protected override void OnStart(string[] args)
    {

        timerForData.AutoReset = true;
        timerForData.Enabled = true;
        timerForData.Start();
    }

    //Event-handled method
    private void Timer_tick(object sender, System.Timers.ElapsedEventArgs e)
    {
            ////safe to perform event - no other thread is running the event?                      
            if (System.Threading.Interlocked.CompareExchange(ref m_synchPoint, 1, 0) == 0)

            {
             //via different else-ifs basically always this is happening here, except switching aMethod,bMethod...
             processedevent++; 
             Thread workerThread = new Thread(aMethod);
             workerThread.Start();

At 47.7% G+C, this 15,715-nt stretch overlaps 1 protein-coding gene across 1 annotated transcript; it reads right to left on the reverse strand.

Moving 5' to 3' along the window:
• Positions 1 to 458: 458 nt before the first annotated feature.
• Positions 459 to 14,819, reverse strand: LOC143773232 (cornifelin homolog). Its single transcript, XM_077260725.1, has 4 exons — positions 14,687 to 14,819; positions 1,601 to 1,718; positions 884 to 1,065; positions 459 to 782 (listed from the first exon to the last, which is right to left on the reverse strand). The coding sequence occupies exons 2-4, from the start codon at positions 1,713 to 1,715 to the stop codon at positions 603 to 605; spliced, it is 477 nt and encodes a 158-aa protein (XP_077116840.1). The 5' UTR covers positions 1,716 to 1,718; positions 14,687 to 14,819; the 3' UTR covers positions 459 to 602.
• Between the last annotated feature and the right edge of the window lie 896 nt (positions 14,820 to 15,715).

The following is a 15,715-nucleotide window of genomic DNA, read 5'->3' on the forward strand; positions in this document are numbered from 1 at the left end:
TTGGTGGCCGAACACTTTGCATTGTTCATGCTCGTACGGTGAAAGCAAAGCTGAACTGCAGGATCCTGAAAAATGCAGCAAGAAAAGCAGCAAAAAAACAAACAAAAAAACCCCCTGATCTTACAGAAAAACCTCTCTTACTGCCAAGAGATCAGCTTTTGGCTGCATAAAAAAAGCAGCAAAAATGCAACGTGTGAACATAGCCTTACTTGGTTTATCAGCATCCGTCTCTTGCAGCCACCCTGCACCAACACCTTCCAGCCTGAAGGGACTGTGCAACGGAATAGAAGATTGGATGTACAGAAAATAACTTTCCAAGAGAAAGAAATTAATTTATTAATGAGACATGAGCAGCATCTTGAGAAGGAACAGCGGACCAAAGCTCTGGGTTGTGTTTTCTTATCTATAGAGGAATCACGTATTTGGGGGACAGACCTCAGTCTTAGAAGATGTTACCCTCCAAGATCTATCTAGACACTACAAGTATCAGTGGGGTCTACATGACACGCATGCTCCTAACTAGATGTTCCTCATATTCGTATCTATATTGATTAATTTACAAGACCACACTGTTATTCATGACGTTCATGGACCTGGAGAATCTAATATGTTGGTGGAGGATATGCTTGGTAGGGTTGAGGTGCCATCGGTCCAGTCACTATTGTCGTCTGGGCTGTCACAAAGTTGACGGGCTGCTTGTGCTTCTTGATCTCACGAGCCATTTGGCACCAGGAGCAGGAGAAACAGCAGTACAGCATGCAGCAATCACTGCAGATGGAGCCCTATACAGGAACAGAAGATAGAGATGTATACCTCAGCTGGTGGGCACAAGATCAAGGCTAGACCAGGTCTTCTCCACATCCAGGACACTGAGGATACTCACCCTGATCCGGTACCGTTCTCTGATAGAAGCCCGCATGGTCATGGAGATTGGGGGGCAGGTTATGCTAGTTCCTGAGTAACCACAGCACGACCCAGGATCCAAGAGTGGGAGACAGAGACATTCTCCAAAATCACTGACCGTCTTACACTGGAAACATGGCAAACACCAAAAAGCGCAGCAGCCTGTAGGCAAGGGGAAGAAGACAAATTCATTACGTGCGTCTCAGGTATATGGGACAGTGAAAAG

workerThread.Join(); 
             m_synchPoint=0;
             }
             else
             {
              //Just dismiss the event
              skippedevent++;
             }
     }   

Thank you very much in advance!
Any help is greatly appreciated!

share|improve this question
    
I don't how the posted code could repro this problem. – Hans Passant Dec 10 '11 at 20:06
    
Actually i CANT repro the problem on my machine, only on the machines i am testing on, where i cant debug in Visual Studio. The main question here is the following: Does the above code make correct use of timers and Compare Exchange, that its save to assume, that only ONE Method at a time is operating? Else: How would you implement such a scenario? – Timo Jak Dec 10 '11 at 20:41